Many episodes from the First and Second Doctors (106, as I write this) are missing. As in, the tapes got straight-up thrown away or recorded over. A lot of myths have cropped up - such as the evil tape-trashing BBC employee or the tragic warehouse fire - but the truth is simple:
TV shows used to get wiped all the time.
It’s hard to imagine in this age of DVD sets and channels devoted to reruns, but back in the early years of television there wasn’t much to do with an episode once the broadcast was over. (Check this Wikipedia article for an overview of the practice and a heartbreakingly-long list of shows affected.)
For Doctor Who fans, this means that the 1963-1969 years are spottily available. Some serials are missing all their episodes, while many others are a patchwork of intact video and … not-intact video.
However! *cue upbeat Murray Gold music* Doctor Who, resilient little show it is, has an ace up its sleeve.
We still have ALL the audio.
A side effect of shows only being broadcast once is that some TV fans in The Olden Days would run audio recorders during an episode so they could listen to their favorite programs later. Thankfully, proto-Whovians were almost as ridiculously dedicated as they are today, because they recorded the audio for every single episode. Here in Futureville, those recordings have led to:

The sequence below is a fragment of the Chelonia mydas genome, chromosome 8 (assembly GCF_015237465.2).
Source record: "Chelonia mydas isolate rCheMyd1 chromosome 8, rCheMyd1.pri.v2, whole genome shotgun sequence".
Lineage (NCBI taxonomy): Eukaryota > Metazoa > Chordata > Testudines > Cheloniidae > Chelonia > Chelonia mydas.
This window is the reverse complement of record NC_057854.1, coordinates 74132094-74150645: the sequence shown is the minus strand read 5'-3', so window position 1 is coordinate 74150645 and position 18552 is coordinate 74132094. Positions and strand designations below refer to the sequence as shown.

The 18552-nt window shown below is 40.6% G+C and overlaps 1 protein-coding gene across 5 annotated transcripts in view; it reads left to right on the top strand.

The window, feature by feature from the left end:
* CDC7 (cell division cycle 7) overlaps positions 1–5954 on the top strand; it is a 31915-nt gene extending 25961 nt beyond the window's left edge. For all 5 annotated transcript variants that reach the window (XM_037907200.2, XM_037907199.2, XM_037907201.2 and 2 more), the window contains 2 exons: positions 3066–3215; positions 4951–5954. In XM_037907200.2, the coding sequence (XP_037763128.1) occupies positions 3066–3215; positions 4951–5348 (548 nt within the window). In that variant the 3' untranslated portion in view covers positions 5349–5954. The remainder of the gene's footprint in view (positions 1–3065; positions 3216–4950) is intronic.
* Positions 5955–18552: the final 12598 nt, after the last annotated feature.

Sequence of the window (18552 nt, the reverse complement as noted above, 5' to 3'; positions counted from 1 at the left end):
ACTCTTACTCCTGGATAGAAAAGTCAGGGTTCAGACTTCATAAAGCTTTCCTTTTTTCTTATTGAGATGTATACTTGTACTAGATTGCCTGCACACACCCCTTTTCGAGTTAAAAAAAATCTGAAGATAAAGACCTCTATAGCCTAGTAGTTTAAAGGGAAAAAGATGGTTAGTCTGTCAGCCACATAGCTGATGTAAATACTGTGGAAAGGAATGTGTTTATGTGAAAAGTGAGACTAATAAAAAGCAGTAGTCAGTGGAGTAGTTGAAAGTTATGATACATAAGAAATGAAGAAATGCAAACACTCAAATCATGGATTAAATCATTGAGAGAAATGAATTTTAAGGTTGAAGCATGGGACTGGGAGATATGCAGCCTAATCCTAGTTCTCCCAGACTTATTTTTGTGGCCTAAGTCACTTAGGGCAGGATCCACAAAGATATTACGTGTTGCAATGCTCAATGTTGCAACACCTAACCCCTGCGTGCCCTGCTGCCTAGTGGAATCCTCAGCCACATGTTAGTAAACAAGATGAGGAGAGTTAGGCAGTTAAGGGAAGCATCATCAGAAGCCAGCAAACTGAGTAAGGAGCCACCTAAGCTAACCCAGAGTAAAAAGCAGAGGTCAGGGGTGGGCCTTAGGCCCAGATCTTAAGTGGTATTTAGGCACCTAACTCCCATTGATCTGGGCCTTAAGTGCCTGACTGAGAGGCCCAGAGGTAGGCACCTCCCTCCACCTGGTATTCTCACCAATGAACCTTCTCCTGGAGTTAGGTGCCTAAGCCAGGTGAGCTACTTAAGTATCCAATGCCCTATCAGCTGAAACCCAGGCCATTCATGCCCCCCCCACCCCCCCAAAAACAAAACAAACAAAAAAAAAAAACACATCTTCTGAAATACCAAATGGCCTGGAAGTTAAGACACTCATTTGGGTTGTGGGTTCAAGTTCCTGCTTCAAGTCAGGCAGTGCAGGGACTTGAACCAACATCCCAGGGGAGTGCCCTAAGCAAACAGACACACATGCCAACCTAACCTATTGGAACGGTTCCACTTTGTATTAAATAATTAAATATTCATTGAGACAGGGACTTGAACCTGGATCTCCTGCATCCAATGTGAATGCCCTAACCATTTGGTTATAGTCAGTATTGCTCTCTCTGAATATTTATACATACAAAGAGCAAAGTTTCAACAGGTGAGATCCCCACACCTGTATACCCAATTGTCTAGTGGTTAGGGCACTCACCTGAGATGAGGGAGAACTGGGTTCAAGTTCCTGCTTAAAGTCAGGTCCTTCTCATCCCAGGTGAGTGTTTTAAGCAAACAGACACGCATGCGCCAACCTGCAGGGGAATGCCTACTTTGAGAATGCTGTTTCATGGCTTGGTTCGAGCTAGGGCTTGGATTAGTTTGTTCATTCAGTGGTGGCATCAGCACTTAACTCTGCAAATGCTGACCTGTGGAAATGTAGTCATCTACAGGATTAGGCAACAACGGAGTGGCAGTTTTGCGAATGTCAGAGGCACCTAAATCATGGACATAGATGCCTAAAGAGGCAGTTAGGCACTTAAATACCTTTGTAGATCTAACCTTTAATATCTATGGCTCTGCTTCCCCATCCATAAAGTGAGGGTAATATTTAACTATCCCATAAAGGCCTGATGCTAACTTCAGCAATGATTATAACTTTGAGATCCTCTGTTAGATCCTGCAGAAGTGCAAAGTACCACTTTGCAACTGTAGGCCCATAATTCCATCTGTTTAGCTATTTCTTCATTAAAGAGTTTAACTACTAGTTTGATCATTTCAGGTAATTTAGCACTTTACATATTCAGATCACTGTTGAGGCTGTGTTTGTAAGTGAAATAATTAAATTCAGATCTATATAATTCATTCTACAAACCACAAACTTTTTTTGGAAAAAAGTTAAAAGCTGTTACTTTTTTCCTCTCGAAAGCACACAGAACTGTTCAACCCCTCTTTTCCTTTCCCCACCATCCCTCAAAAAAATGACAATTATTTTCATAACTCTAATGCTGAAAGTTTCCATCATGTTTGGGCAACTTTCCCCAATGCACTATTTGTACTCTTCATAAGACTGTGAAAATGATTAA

The BBC has put out CD sets of the audio from “missing” stories, complete with narration from the actors to explain whatever isn’t clear from the sound effects alone. They’re sort of like audio books on steroids. (Non-steroids’d audio readings of serial novelizations also exist.)
Fanmade pairings of audio with telesnaps (the weasel-primate ancestors to today’s screencaps.) Typically use captions to describe the action, though some just use the narrated audio.
Pretty much the pinnacle of awesome. The BBC has slowly been commissioning animation studios to fill in the gaps of partially-missing serials. They’re not Disney-style cartoon masterpieces, (can you imagine if they had that kind of budget???) but they get the job done with Flash-animated likenesses of the actors. So far The Invasion and The Reign of Terror have been produced, with The Ice Warriors recently announced for the animation treatment as well.
Deep down, every Whovian hopes the BBC will someday discover a secret stash of every episode and rain DVDs down upon the populace. (Which does occasionally happen - 2 episodes were found as recently as 2011.)
But if that doesn’t happen, we’ve got some pretty rad substitutes.